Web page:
# Smallest star radius by loss (or production) of heat

I'm looking for the smallest possible theoretical size for a spherical uniform star in rotation, after it loses some energy as heat. I'm puzzled by the following calculations.

Initially, the star has a radius $R_0$ and angular velocity $\omega_0$. Its mass $M$ is conserved, and its mechanical energy is this : $$\tag{1} E_0 = \frac{1}{2} \, I_0 \, \omega_0^2 - \frac{3 G M^2}{5 R_0} = \frac{1}{5} \, M R_0^2 \, \omega_0^2 - \frac{3 G M^2}{5 R_0}.$$ Then for some reason, the star releases (or produces) some heat $Q$ and reduces its size to $R$. Angular momentum is conserved : $$\tag{2} I_0 \, \omega_0 = I \, \omega \quad \Rightarrow \quad \omega = \frac{R_0^2}{R^2} \, \omega_0.$$ Conservation of energy (with heat released) : $E_0 = E + Q$, gives this equation : $$\tag{3} \frac{1}{5} \, M R_0^2 \, \omega_0^2 - \frac{3 G M^2}{5 R_0} = \frac{1}{5} \, M R^2 \, \Big( \frac{R_0^2}{R^2} \, \omega_0 \Big)^2 - \frac{3 G M^2}{5 R} + Q.$$ I then could do two things :

1. Isolate $R$ as a function of $R_0$, $\omega_0$ and $Q$ (equation (3) gives a second order equation with two roots), then ask which value of $Q$ gives the smallest value of $R$, i.e. $\frac{\partial R}{\partial Q} = 0$. The calculations are a bit messy, and I'm not sure of the result.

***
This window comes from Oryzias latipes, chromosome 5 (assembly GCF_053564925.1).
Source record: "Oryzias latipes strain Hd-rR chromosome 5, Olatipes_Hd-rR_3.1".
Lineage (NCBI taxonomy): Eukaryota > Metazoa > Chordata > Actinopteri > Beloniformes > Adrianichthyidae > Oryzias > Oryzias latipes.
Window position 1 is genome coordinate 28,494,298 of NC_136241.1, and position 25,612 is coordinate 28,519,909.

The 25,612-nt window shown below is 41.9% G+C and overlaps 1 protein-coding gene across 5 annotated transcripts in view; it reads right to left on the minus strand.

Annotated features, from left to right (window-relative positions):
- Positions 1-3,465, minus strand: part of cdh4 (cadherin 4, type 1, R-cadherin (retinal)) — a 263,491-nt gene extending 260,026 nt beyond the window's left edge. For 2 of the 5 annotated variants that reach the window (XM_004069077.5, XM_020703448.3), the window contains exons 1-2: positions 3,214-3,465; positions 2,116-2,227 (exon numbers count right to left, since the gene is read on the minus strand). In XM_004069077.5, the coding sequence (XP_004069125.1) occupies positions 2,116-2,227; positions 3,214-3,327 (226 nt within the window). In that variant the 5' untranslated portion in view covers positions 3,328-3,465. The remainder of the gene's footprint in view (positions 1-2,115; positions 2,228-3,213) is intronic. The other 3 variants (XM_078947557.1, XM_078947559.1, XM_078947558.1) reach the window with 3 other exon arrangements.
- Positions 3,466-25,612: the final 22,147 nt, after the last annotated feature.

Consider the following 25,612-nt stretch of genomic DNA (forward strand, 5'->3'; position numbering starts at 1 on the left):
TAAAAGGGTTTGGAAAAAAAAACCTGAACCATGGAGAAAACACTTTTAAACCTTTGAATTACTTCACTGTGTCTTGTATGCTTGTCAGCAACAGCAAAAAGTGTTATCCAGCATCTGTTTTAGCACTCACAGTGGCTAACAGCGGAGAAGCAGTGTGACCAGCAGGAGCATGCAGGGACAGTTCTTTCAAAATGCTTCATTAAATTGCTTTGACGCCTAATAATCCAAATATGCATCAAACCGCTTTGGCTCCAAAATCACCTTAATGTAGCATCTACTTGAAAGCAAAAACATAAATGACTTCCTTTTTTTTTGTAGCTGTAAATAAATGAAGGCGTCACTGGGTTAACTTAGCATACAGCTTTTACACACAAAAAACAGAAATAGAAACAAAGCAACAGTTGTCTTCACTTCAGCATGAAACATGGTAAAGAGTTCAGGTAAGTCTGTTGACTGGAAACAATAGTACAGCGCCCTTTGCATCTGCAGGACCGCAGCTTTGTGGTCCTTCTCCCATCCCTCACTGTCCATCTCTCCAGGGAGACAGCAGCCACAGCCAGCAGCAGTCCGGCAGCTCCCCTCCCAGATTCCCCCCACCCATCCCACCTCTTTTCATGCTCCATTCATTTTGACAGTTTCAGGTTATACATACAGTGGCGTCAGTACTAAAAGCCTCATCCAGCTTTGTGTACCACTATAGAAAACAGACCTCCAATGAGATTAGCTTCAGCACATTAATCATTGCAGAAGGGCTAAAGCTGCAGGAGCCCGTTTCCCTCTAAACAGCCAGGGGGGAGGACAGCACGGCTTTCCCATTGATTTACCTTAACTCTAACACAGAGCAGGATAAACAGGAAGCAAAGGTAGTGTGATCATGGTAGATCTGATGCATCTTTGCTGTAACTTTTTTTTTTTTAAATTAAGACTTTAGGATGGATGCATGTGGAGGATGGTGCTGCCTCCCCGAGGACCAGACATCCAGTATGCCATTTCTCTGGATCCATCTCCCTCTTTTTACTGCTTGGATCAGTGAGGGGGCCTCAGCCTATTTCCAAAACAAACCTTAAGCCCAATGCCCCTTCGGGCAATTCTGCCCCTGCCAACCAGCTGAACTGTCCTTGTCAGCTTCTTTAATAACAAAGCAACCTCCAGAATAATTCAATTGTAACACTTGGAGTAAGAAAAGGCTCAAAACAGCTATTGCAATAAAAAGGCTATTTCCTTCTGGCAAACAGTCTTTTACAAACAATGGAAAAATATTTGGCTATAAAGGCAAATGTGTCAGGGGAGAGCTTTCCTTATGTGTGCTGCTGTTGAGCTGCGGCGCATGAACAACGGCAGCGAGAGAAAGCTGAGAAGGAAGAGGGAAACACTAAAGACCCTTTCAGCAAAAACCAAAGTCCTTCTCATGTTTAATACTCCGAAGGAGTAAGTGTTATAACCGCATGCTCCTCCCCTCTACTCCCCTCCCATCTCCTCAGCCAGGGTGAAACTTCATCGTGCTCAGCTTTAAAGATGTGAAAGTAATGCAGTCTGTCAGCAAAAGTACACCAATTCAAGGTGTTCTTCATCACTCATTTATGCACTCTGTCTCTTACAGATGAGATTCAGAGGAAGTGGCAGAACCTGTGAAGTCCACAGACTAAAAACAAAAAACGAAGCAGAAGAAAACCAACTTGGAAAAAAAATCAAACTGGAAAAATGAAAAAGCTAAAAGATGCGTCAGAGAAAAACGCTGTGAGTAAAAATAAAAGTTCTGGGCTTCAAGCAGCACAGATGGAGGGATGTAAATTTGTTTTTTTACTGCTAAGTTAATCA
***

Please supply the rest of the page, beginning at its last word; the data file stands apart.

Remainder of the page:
2. Express $E$ as a function of $R$ while considering $R_0$, $\omega_0$ and $Q$ as fixed parameters. Then $\frac{dE}{dR} = 0$ would minimize the final energy, but I'm not sure that considering $Q$ as fixed is making any sense. This calculation is easy though and gives this : \begin{align}\tag{4} \tilde{R} &= \frac{2 \omega_0^2 \, R_0^4}{3 G M}, & E_{\text{min}} \equiv E(\tilde{R}) = -\, \frac{9 G^2 M^3}{20 \omega_0^2 \, R_0^4}. \end{align} Notice that $\tilde{R}$ is not the minimal value of $R$, but gives the minimal value of final $E$ instead. I think this approach is wrong.

Maybe there's another way of finding the minimal value of $R$ that a star can achieve, for given $R_0$ and $\omega_0$ ($Q$ is a variable, and $M$ is conserved). Apparently, even when $Q$ is arbitrary large, conservation of energy and angular momentum implies there's a non-trivial solution to this problem, but I may be wrong.

What is the best way of doing this ?

\begin{align} T_0&=\frac{1}{2}I_0\omega_0^2\\ U_0&=-\frac{3 G M^2}{5 R_0}\\ r&=\frac{R}{R_0} \end{align}
then your equation read \begin{align} T_0+U_0&=\frac{T_0}{r^2}+\frac{U_0}{r}+Q \end{align} and it becomes much more readable: $$r(Q) = \frac{U_0\pm\sqrt{4 T_0 \left(-Q+T_0+U_0\right)+U_0^2}}{2 \left(-Q+T_0+U_0\right)}$$
The solution with minus is the one giving $r(0)=1$. Then Mathematica thinks there is no minimum of $r(Q)$ actually. I will let you confirm that!